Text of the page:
akpat
akpat

I can just see Ike and Churchill now putting up with BS like this. Just as well we didn't have the same problem then or we would have lost.

Steve Cowan
Steve Cowan

Why aren't we using the available inventory of current hardware, and gradually updating it?  The B52 bomber is living proof of how a well designed, robust system can live well beyond the projections.  Let's build robust, but inexpensive, platforms that can be adapted to changing situations.  Too many military procurement plans since VietNam have looked for 'bigger, better, more expensive' as if that solves every problem.  WW2 proved that cheap and plentiful could beat costly and rare.

Paweł Kasperek
Paweł Kasperek

B-52s could go over Iraq in 1991 only once F-117s breached the air defences, and Wild Weasels finished the job of suppresing them. Though perfected F-15s and F-16s would be definitely fine for rounding up the numbers of F-22s at maybe half price of F-35...

SpudmanWP
SpudmanWP

Right off the bat -  Adv procurement costs are included in Flyaway costs.

From page 63: http://www.saffm.hq.af.mil/sha...

Follow the bouncing ball:

1.  The first 4 lines represent the F-22 itself (engine, avionics, airframe,etc)

2.  These numbers are added up and are represented on Line 5 "FLYAWAY COST SUBTOTAL"

3.  Line 6 represents Prior Adv Procurement Costs that are subtracted (since they have been paid in prior years)

4. Line 7 represents Current Year Adv Procurement Costs that are added to this year's costs.

Did you notice that line 3 (deducting Prior Year Adv Procurement)  happens AFTER Flyaway costs are calculated?

In other words, why let a little research (or common sense) get in the way of Wheeler bashing anything he does not like.

Jennifer J. Gildea
Jennifer J. Gildea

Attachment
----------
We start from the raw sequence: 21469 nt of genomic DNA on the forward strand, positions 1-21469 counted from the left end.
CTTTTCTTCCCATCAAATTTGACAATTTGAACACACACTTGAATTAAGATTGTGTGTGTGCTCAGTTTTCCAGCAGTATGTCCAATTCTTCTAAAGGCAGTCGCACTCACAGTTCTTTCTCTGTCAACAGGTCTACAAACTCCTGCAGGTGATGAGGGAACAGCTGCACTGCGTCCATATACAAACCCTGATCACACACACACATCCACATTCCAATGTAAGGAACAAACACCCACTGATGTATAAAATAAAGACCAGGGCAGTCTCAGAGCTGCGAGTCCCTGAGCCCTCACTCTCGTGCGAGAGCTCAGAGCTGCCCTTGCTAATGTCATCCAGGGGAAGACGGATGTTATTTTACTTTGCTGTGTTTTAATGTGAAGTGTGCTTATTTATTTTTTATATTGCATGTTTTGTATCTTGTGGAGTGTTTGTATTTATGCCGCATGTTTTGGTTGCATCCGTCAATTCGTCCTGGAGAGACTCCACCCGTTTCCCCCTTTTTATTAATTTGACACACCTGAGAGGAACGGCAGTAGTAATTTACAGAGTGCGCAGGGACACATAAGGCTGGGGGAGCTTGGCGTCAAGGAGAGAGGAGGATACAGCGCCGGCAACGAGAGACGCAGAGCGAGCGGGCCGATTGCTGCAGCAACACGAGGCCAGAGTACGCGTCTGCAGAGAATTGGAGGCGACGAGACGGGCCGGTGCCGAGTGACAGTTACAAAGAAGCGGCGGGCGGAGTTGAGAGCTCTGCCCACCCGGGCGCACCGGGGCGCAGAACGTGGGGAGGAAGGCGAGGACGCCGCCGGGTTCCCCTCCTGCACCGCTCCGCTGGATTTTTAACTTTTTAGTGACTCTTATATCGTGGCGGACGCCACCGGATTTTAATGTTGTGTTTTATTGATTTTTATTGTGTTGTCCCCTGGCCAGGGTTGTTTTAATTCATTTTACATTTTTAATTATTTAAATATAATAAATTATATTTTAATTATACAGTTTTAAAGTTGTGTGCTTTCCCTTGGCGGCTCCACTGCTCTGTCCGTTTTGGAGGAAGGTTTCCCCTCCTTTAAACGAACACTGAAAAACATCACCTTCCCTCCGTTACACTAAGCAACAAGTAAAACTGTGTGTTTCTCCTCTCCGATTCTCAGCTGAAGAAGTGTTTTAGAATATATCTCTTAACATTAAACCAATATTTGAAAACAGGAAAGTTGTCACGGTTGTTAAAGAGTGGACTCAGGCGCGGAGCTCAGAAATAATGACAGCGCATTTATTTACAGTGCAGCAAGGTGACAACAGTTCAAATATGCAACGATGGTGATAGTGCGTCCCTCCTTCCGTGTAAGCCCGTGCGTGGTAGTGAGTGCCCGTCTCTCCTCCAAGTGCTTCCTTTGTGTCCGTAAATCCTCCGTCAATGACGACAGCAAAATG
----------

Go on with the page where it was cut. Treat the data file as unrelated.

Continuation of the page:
(Consider the flying range alone. ) Stop the waste; kill all manned fighter aircraft production and mothball the existing ones. ..KingofProfits2012.webs.com

Nonaffiliated
Nonaffiliated

There are two main reasons for the technological "bloat".  1) America is extremely averse to any casualties.  If we can spend 10 times the money and save a few more lives, we'll do it.  2) Defense contractors don't get nearly as much profit out of training as they do out of hardware.  So, their lobbying is always directed at selling new equipment.  They sell it to our elected government as generating jobs and fewer casualties.  That's something even Democrats have a hard time arguing against, especially when the jobs are in their districts.

Michael Wellman
Michael Wellman

"... can be detected at very long ranges, as were the stealthy F-117s that were successfully attacked by antiquated Soviet era radars in the 1999 Kosovo air war when a Serbian air defense crew with a 1970s era SA-3 surface to air missile system shot down one F-117 and damaged a second."

Two F-117's... first generation stealth technology... out of how many HUNDREDS of sorties?  Yep, definitely quite the achellies heel there.  Stealth Technology allowed us to establish overwhelming air superiority and neutralize a majory of the Serbian air defenses so that other, less stealthy aircraft could fly their missions in relative safety.  That's the point of stealth.  No, it doesn't make you invisible... it just reduces the threat of interception from ~80% to ~0.01%, which a pretty good defensive technology in my book.  And again, that was first generation stealth technology.  The F-22 and F-35 are far better at concealing their radar cross-sections.

"Long-range air-to-air combat is also much-touted for both the F-22 and the F-35"

By itself, you're right... it's not very impressive.  What's impressive is BVR detection and engagement from a stealth aircraft that has a very high likelihood of not being detected and engaged.  Maybe the wargames are rigged... maybe the F-22 does need to fire two missiles instead of one to get a kill.  Who cares?  It could fire four or five missiles before the F-15 or F-16 gets in range and maintains radar contact long enough to return fire.

"Extraordinary agility is what is supposed to give the F-22 the edge in a visual range dogfight with an enemy... "

Another great "taken in a vacuum" statement.  Yes, I can agree that the F-22 doesn't handle as well as an F-15 or an F-16.  That's not the point.  The point is it's a stealth aircraft that, despite the design considerations (shape and size of the aircraft being chief among them, since an internal weapons bay is key to retaining stealth), the F-22 still handles almost as well as two of the best fighter aircraft in the world.

Paweł Kasperek
Paweł Kasperek

Can you spell "casualty averse"? US military sees even those few casualties as "too much".